The Lawyer Asia Pacific 150 is the only research report to provide a ranking of the top 100 independent local firms and top 50 global firms in the region. The report offers critical review of some of the fastest growing firms and their strategies, a country-by-country guide to leading legal advisers and legal services market trends, plus exclusive insight into the current business development opportunities in the Asia Pacific. Read more
This year, The Lawyer’s annual ranking of the largest UK law firms by turnover is available as an interactive, digital benchmarking tool. For the first time this will allow you to manipulate each data set against the metrics of your choice.
De Brauw Blackstone Westbroek, the Dutch member of Linklaters & Alliance, will become the first Dutch firm to open in China.
It will receive its licence from the Chinese Ministry of Justice on 12 April and plans to open the office in Beijing at the end of the summer.
The move consolidates De Brauw's leading status among Dutch firms in terms of international strategy. The firm already has offices in Brussels, London, New York and Prague.
De Brauw partner Peter Declercq, currently based in London, will move to the new office and will take another lawyer with him. They will practise Dutch law backed up by local Chinese lawyers. The initiative will focus on Dutch and other European investors active in China and Chinese clients trading and investing in the Netherlands.
Rotterdam M&A partner Frans Rosendaal, who is coordinating the initiative, says: "We think we can do a much better job by being in China. Our expertise and knowledge will improve if we are on the ground."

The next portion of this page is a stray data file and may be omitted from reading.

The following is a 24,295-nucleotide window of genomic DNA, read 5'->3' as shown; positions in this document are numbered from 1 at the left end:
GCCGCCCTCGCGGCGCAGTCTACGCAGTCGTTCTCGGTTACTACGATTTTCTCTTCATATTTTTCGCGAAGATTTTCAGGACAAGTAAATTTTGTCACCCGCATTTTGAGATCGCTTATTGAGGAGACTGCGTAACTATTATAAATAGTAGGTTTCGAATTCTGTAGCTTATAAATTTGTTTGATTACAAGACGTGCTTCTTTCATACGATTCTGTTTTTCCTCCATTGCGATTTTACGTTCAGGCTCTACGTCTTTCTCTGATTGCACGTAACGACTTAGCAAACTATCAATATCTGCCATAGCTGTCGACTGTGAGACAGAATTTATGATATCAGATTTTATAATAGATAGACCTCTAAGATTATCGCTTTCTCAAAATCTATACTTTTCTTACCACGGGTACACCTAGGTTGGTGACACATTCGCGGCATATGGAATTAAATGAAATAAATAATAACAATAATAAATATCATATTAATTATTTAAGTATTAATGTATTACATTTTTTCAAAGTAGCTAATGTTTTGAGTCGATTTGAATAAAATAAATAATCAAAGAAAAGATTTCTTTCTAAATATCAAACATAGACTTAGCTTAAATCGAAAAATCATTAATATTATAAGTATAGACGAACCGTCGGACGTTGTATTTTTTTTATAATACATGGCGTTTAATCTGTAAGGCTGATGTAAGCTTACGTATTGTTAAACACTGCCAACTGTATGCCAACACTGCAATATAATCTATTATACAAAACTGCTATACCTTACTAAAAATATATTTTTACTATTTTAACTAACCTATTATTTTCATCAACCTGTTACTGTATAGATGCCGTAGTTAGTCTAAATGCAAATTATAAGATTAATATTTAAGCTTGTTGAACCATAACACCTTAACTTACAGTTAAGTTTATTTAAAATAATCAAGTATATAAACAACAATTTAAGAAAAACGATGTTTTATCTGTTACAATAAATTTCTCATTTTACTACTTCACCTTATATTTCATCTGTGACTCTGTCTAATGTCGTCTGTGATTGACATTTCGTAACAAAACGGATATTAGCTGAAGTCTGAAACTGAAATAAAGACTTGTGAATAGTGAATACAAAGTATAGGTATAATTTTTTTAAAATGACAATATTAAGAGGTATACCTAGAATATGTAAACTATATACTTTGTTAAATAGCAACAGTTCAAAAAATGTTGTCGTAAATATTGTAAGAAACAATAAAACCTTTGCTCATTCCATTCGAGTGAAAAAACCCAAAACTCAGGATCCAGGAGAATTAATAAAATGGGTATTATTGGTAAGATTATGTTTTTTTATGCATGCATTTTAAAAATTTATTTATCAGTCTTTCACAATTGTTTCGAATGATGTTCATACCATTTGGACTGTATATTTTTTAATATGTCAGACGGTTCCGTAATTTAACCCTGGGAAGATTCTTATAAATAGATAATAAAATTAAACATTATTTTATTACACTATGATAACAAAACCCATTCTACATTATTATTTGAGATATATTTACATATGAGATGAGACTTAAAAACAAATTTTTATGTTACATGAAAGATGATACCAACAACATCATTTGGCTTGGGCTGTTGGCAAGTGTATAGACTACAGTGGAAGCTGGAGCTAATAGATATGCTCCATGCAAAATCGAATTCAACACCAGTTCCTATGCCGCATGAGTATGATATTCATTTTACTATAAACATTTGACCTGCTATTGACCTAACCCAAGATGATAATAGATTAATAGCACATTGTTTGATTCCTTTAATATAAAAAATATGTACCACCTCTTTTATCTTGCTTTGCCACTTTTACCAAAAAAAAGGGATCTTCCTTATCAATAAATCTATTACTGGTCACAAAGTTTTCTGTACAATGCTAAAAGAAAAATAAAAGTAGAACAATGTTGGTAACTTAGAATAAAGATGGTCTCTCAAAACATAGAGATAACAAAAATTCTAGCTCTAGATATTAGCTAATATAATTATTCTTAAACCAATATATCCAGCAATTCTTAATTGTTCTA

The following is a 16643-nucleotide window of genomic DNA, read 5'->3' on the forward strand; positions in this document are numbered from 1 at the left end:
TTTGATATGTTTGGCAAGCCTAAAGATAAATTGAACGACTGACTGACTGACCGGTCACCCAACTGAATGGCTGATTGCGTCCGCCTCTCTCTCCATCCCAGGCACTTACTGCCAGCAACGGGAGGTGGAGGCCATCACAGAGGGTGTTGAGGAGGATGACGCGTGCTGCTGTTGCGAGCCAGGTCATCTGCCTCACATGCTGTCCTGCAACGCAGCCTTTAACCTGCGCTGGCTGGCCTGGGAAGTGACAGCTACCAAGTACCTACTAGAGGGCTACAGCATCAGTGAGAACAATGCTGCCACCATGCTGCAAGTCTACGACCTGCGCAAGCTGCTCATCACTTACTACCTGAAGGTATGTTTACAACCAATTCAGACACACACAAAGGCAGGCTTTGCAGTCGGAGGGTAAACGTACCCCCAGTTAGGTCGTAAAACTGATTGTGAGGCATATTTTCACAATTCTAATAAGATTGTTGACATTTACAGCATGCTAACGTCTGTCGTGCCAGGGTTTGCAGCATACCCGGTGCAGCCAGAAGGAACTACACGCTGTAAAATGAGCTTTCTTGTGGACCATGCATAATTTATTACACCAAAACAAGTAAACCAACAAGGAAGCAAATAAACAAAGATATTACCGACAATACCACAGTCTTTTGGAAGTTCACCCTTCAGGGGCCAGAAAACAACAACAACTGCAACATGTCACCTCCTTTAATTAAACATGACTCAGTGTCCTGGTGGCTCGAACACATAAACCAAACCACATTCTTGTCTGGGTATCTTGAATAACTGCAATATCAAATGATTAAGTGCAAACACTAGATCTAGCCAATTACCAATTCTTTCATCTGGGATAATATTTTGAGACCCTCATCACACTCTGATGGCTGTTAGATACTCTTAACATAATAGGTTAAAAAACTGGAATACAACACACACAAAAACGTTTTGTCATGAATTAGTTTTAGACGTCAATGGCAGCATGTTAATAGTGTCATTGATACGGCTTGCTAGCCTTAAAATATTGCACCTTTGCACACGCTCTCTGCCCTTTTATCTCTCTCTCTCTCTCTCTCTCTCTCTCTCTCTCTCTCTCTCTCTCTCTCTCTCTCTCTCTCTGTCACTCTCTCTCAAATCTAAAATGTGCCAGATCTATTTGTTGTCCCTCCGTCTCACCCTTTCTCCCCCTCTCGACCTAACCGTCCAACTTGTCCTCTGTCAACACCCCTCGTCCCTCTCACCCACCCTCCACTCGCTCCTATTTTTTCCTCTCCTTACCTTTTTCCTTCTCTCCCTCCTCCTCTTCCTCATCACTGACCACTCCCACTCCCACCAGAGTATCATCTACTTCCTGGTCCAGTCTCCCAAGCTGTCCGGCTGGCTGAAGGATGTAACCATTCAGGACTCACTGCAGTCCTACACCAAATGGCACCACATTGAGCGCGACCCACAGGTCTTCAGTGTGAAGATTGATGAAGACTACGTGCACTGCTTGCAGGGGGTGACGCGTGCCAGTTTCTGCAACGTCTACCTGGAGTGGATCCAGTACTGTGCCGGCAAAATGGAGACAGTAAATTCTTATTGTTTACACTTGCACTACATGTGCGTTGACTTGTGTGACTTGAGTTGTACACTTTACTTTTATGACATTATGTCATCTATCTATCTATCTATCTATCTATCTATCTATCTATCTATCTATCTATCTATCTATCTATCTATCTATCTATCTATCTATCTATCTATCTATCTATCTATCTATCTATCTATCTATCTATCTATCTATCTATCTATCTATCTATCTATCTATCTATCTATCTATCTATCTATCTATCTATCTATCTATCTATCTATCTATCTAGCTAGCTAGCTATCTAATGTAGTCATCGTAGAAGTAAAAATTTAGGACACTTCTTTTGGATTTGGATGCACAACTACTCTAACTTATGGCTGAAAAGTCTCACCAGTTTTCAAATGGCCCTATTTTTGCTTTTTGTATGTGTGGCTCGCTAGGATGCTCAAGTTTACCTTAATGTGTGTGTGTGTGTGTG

Linklaters already has offices in Shanghai and Hong Kong. Rosendaal says: "They will be two separate offices but where we can work together and assist each other we will do so." He adds that Linklaters will be able to assist De Brauw in recruiting Chinese lawyers.
The overlap also raises difficult issues if De Brauw votes to merge with Linklaters. China's Ministry of Justice allows only one licence per firm, although that regulation has been waived in the case of Clifford Chance and Pünder Volhard Weber & Axster, both of which had Chinese offices before they merged.
Rosendaal says: "We will look at that when we are there and address that issue. There are certainly ideas about how we would do that. It's a sensitive issue for the authorities."
The move comes as China is poised to join the World Trade Organisation, encouraging overseas investment.